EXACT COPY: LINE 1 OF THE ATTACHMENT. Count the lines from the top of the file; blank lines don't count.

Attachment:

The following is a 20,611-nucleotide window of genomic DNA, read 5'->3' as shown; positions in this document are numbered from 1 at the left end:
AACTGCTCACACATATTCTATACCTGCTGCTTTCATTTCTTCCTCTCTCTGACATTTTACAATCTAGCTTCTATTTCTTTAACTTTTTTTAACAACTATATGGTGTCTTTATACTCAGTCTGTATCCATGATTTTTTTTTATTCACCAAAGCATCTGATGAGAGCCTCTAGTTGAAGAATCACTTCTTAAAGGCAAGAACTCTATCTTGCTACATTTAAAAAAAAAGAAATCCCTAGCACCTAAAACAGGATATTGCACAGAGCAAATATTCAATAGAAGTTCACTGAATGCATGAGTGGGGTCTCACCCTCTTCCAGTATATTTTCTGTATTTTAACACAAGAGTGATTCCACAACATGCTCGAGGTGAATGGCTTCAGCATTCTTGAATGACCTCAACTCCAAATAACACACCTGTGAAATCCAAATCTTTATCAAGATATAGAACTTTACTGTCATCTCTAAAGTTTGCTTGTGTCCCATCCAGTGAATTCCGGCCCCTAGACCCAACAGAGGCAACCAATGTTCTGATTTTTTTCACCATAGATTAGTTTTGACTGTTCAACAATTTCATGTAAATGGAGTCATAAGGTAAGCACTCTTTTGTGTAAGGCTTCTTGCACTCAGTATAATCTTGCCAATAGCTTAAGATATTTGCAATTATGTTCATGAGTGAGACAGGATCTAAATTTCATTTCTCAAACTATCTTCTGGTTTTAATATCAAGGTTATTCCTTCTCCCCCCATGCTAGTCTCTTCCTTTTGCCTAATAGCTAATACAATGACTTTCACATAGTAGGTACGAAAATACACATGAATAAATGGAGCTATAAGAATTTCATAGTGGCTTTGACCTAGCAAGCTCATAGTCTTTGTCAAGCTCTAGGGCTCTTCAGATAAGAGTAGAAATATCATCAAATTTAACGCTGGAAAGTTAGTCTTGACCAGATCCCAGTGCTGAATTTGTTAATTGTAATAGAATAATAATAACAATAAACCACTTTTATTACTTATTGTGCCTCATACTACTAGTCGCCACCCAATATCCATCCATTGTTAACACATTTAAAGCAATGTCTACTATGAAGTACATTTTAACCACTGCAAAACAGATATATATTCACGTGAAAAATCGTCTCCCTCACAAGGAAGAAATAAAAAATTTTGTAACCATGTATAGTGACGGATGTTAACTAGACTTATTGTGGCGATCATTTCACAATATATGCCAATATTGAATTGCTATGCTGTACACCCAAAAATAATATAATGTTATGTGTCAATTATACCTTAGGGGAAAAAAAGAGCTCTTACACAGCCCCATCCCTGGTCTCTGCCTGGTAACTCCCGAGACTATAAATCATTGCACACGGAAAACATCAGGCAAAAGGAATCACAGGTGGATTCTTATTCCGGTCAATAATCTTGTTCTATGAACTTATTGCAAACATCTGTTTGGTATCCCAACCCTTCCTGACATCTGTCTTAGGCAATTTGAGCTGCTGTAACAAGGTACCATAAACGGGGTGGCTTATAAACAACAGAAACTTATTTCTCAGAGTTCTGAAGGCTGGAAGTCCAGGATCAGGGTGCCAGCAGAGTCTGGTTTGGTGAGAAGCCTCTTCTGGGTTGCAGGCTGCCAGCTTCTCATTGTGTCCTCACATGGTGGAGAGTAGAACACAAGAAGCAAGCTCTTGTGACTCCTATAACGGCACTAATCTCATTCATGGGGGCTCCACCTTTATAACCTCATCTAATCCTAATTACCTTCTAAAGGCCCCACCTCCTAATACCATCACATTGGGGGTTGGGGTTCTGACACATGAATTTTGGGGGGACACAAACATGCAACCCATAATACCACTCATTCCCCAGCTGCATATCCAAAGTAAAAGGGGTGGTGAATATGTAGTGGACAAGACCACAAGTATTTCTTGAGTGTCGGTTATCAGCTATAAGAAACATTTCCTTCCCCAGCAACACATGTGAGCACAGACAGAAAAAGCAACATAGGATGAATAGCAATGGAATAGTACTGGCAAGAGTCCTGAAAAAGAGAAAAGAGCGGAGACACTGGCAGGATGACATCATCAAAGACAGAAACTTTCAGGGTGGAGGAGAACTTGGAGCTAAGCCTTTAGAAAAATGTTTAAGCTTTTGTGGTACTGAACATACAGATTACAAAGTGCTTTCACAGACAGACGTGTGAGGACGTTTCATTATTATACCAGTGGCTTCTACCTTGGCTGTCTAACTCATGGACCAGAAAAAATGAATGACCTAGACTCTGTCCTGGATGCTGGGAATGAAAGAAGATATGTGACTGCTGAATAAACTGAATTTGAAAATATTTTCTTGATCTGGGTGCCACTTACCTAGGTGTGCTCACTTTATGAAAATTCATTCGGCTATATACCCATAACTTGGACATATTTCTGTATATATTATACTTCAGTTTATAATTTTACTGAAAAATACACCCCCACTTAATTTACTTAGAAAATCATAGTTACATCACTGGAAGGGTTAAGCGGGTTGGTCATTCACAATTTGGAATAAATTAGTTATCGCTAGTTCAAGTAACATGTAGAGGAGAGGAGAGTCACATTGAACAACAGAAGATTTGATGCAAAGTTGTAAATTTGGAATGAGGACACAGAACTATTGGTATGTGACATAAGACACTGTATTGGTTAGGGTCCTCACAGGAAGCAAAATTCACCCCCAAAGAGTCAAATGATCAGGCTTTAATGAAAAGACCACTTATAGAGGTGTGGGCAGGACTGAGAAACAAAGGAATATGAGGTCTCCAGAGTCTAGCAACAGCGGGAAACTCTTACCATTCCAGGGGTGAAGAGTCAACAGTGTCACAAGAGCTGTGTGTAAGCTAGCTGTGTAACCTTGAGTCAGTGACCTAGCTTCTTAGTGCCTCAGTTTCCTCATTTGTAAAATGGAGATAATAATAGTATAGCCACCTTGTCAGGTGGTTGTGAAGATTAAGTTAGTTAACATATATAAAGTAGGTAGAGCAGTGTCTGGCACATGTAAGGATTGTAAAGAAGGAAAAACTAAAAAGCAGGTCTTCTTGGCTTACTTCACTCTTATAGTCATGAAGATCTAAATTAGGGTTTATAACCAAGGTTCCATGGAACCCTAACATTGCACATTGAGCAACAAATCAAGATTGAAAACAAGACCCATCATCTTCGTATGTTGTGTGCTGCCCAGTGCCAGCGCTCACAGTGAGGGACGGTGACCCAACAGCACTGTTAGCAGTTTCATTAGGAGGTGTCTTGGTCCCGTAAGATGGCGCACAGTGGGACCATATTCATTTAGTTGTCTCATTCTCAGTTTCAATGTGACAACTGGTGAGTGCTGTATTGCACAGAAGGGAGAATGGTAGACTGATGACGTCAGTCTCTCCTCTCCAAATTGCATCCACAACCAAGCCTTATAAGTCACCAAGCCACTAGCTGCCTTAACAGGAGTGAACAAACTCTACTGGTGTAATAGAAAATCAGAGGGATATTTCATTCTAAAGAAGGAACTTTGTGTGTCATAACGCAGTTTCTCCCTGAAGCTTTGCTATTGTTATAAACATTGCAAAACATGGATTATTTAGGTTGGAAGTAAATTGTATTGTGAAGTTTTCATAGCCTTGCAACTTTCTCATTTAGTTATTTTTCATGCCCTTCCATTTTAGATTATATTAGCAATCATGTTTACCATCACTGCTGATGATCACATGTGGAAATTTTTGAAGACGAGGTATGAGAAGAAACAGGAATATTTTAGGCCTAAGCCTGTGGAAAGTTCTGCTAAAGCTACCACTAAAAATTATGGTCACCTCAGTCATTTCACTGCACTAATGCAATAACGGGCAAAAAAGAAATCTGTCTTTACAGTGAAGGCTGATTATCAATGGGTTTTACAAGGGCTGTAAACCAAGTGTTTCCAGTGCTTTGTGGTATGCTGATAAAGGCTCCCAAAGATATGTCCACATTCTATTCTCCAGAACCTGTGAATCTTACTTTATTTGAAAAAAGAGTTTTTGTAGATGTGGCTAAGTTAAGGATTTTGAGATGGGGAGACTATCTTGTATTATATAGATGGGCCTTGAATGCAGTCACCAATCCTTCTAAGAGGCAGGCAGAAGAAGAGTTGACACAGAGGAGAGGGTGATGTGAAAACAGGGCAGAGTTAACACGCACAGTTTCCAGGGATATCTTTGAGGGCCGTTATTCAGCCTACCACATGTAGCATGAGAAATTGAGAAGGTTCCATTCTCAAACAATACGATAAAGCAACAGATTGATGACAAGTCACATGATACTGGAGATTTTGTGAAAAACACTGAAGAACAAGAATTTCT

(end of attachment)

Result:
The following is a 20,611-nucleotide window of genomic DNA, read 5'->3' as shown; positions in this document are numbered from 1 at the left end: